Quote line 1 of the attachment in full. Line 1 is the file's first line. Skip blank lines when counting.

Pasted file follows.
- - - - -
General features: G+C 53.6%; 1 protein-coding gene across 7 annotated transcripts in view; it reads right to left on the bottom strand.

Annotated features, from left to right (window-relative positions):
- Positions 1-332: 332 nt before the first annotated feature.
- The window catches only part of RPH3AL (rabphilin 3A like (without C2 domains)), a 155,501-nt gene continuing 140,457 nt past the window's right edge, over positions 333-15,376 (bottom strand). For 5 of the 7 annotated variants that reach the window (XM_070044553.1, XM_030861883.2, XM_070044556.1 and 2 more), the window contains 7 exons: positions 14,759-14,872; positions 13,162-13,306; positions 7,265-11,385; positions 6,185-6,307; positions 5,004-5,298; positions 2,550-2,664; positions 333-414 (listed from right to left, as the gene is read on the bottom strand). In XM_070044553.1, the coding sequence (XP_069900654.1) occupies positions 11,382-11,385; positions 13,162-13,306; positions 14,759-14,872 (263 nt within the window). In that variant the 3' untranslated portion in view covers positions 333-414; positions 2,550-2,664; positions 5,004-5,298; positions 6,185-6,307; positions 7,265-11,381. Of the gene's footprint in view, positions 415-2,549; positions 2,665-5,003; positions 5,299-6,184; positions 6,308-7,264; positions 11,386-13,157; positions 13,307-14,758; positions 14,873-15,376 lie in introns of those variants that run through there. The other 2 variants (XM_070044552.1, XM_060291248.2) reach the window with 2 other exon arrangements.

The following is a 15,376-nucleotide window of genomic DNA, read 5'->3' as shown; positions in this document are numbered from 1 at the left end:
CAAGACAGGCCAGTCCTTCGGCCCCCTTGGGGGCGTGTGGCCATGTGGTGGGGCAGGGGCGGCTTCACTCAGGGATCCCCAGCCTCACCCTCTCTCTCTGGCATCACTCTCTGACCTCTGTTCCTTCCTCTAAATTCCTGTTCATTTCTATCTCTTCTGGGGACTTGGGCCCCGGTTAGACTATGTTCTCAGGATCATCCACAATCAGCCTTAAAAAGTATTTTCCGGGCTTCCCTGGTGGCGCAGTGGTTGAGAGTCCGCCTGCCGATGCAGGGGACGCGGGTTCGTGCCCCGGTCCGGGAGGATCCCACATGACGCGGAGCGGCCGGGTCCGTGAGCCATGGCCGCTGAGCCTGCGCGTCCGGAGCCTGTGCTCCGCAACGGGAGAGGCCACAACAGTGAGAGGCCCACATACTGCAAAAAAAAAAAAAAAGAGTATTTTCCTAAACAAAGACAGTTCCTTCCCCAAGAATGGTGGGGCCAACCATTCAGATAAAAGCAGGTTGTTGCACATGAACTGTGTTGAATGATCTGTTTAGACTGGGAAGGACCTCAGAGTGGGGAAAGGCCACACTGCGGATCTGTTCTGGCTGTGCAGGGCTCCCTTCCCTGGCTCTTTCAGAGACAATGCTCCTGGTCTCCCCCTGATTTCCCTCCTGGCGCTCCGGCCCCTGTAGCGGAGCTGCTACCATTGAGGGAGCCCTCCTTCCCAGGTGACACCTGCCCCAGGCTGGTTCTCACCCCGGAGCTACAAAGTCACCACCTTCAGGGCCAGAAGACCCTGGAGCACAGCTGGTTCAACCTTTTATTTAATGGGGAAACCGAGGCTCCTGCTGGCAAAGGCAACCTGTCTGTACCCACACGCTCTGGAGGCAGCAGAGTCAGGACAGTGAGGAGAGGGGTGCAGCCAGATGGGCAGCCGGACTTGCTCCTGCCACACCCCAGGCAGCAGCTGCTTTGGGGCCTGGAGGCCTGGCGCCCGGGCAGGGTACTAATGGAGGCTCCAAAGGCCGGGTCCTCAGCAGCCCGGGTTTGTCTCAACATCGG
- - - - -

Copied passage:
General features: G+C 53.6%; 1 protein-coding gene across 7 annotated transcripts in view; it reads right to left on the bottom strand.